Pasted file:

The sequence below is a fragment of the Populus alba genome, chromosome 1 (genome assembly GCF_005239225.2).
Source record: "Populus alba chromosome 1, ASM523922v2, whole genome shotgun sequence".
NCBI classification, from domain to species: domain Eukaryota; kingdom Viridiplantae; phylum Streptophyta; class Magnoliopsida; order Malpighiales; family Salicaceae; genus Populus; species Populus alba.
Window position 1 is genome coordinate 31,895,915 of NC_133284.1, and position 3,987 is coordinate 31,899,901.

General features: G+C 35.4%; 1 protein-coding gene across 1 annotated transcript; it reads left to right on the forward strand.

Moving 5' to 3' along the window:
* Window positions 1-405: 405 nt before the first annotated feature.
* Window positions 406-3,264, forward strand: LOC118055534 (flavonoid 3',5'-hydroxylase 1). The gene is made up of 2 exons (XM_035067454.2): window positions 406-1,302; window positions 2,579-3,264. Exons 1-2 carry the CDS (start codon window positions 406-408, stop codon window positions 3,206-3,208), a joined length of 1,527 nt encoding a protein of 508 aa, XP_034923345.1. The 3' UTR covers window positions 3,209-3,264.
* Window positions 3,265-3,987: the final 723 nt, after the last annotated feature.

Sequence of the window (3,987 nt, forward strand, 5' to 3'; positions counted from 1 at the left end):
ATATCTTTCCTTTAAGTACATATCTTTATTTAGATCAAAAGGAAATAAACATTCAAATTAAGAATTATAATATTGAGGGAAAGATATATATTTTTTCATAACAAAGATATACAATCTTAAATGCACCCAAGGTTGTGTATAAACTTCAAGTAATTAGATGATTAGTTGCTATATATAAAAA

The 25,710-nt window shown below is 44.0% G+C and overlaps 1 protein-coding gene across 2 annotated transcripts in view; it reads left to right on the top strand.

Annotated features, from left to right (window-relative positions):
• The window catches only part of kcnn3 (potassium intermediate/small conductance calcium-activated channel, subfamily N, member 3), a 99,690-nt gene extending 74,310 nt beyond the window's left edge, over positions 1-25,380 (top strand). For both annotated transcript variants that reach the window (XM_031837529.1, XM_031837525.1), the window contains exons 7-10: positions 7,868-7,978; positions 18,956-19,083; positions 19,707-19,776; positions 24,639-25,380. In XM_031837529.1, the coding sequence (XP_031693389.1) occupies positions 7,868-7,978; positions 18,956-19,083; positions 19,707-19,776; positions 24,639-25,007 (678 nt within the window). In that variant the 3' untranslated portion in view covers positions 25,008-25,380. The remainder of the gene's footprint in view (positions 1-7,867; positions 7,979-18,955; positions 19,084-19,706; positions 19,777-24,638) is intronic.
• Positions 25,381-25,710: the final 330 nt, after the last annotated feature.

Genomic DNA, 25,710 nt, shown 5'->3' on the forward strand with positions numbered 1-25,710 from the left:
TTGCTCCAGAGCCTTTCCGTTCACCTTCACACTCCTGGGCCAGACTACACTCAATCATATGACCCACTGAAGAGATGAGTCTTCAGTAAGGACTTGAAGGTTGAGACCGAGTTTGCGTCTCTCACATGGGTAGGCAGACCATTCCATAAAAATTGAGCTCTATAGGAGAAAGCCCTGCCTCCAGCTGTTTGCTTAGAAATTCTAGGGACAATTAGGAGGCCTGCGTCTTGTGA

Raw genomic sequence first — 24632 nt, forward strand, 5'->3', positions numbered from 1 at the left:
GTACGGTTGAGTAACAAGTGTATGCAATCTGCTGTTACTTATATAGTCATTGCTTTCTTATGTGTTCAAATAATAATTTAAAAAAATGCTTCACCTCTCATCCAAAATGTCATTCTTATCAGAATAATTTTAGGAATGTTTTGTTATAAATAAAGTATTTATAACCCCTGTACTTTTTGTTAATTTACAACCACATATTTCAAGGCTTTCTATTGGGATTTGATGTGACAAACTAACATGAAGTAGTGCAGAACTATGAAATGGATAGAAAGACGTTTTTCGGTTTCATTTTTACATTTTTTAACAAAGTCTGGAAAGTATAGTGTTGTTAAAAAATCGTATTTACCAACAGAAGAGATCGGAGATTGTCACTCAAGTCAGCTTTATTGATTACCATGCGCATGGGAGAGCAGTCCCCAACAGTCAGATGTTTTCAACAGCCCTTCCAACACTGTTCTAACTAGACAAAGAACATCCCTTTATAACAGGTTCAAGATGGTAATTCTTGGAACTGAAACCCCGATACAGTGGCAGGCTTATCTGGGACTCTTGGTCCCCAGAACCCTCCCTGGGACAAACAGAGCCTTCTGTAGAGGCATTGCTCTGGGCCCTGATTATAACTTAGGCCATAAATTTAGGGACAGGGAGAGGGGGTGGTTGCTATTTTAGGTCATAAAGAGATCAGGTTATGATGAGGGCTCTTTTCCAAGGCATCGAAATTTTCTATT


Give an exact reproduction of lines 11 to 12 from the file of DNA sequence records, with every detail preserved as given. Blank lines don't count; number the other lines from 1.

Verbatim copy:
ATATCTTTCCTTTAAGTACATATCTTTATTTAGATCAAAAGGAAATAAACATTCAAATTAAGAATTATAATATTGAGGGAAAGATATATATTTTTTCATAACAAAGATATACAATCTTAAATGCACCCAAGGTTGTGTATAAACTTCAAGTAATTAGATGATTAGTTGCTATATATAAAAA

The 25,710-nt window shown below is 44.0% G+C and overlaps 1 protein-coding gene across 2 annotated transcripts in view; it reads left to right on the top strand.